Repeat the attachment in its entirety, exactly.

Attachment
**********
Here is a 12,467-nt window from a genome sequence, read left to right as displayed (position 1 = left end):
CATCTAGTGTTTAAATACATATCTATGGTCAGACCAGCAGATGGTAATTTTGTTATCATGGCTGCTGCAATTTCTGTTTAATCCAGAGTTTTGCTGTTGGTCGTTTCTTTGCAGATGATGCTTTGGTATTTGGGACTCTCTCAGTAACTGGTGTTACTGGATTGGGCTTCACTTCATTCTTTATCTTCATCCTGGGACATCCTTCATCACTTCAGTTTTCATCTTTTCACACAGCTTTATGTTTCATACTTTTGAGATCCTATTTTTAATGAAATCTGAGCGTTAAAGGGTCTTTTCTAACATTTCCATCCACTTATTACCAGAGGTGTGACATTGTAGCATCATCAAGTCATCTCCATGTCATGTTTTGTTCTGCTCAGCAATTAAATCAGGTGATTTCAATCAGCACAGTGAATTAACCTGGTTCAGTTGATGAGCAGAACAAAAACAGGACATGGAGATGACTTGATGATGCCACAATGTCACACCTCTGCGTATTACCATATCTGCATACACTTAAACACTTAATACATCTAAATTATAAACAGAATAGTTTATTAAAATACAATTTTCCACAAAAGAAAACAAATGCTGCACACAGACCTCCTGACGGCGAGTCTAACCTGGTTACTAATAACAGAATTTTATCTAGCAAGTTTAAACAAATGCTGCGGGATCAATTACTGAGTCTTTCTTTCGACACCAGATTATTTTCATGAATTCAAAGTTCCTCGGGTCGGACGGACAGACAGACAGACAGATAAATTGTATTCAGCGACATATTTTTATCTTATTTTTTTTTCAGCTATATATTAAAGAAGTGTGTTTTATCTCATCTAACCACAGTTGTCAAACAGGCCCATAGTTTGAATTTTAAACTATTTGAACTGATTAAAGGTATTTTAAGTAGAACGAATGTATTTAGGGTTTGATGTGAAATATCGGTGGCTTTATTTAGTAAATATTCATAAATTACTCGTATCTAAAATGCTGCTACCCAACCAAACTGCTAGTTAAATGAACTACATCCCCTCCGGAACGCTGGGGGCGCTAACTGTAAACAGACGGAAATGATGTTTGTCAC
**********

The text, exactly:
Here is a 12,467-nt window from a genome sequence, read left to right as displayed (position 1 = left end):
CATCTAGTGTTTAAATACATATCTATGGTCAGACCAGCAGATGGTAATTTTGTTATCATGGCTGCTGCAATTTCTGTTTAATCCAGAGTTTTGCTGTTGGTCGTTTCTTTGCAGATGATGCTTTGGTATTTGGGACTCTCTCAGTAACTGGTGTTACTGGATTGGGCTTCACTTCATTCTTTATCTTCATCCTGGGACATCCTTCATCACTTCAGTTTTCATCTTTTCACACAGCTTTATGTTTCATACTTTTGAGATCCTATTTTTAATGAAATCTGAGCGTTAAAGGGTCTTTTCTAACATTTCCATCCACTTATTACCAGAGGTGTGACATTGTAGCATCATCAAGTCATCTCCATGTCATGTTTTGTTCTGCTCAGCAATTAAATCAGGTGATTTCAATCAGCACAGTGAATTAACCTGGTTCAGTTGATGAGCAGAACAAAAACAGGACATGGAGATGACTTGATGATGCCACAATGTCACACCTCTGCGTATTACCATATCTGCATACACTTAAACACTTAATACATCTAAATTATAAACAGAATAGTTTATTAAAATACAATTTTCCACAAAAGAAAACAAATGCTGCACACAGACCTCCTGACGGCGAGTCTAACCTGGTTACTAATAACAGAATTTTATCTAGCAAGTTTAAACAAATGCTGCGGGATCAATTACTGAGTCTTTCTTTCGACACCAGATTATTTTCATGAATTCAAAGTTCCTCGGGTCGGACGGACAGACAGACAGACAGATAAATTGTATTCAGCGACATATTTTTATCTTATTTTTTTTTCAGCTATATATTAAAGAAGTGTGTTTTATCTCATCTAACCACAGTTGTCAAACAGGCCCATAGTTTGAATTTTAAACTATTTGAACTGATTAAAGGTATTTTAAGTAGAACGAATGTATTTAGGGTTTGATGTGAAATATCGGTGGCTTTATTTAGTAAATATTCATAAATTACTCGTATCTAAAATGCTGCTACCCAACCAAACTGCTAGTTAAATGAACTACATCCCCTCCGGAACGCTGGGGGCGCTAACTGTAAACAGACGGAAATGATGTTTGTCAC